Coronavirus: Employer’s resource centre — live guidance available here

Partner's to Have New Rights to Attend Antenatal Appointments

Employment Law & HR
BG Purple

Note: this article was first written by our colleagues at Solve HR, before Solve HR joined Law At Work in March 2020. We have imported this...

From 1st October 2014 new rules come into force which will enable fathers to be and partners of pregnant women to take time off for antenatal appointments. The Children and Families Act 2014 aims to give employees more flexibility so that it is not just pregnant women who are entitled to time off. The new rules allow a prospective father or other qualifying person to take time off work to attend two antenatal appointments (maximum of six and a half hours each). Under the new act, which amends the Employment Rights Act 1996, there is no continuous period of employment required to qualify so this statutory right will be available to employees and agency workers from the start of their employment. Employees are deemed to have a 'qualifying relationship' with a woman or her expected child if: - They are the pregnant woman's husband or civil partner. - They live with the woman (whether in a heterosexual or same sex relationship) in an enduring family relationship and are not a relative of the woman. - They are the expected child's father. - They are one of a same sex couple who is to be treated as the child's other parent under the assisted reproduction provisions in the Human Fertilisation and Embryology Act 2008. - They are the potential applicant for a Parental Order in relation to a child who is expected to be born to a surrogate mother. - Under the new rules the employers are entitled to request documentary evidence of an appointment. The employee must provide a written declaration stating: - The qualifying relationship they have with the pregnant woman or expected child. - The purpose of taking the time off is specifically to attend an antenatal appointment. - The appointment has been made on the advice of a registered medical practitioner, midwife or nurse. - The date and time of the appointment. Where it is reasonable to do so, an employer has the right to refuse time off. However the legislation does not specify when this might be the case which may make it difficult for an employer to justify a refusal. Employers are not obliged to pay employees for time off to attend antenatal appointments unless otherwise agreed. Unlike the rights of pregnant women who are paid their normal hourly rate whilst taking time off to attend antenatal appointments. For further information or advice on this new legislation please contact us at Solve HR.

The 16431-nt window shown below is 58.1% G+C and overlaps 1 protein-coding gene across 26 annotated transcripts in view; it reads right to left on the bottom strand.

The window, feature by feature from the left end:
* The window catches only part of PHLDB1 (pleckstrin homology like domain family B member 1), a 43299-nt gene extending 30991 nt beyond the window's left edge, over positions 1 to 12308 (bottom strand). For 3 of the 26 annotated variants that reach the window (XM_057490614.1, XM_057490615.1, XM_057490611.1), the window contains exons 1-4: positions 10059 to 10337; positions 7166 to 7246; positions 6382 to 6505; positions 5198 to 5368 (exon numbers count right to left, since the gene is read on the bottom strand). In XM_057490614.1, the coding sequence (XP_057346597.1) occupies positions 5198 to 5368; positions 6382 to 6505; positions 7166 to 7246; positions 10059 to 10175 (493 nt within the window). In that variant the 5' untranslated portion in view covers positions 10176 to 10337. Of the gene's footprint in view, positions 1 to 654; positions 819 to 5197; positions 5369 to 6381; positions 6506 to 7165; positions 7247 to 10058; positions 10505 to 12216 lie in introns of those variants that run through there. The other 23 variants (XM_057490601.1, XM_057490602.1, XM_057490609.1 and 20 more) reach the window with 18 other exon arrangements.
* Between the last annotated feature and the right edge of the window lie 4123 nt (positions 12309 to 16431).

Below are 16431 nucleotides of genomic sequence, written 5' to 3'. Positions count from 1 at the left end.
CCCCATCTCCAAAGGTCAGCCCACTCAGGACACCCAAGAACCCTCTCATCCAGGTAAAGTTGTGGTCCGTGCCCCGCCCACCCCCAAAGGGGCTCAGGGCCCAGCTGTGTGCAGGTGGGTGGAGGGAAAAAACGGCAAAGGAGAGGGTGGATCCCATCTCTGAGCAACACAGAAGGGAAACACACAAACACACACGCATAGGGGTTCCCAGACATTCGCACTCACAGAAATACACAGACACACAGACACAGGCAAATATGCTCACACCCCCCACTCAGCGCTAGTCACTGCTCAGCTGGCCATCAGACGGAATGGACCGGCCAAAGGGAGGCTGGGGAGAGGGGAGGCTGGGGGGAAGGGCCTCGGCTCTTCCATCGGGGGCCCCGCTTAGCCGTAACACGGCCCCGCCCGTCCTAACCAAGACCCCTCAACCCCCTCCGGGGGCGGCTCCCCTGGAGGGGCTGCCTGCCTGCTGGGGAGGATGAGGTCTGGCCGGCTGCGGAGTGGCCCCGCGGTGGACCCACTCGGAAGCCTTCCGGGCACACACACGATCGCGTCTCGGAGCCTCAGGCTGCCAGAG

© Copyright of Law At Work 2021 Law At Work is part of Marlowe plc’s employee relations division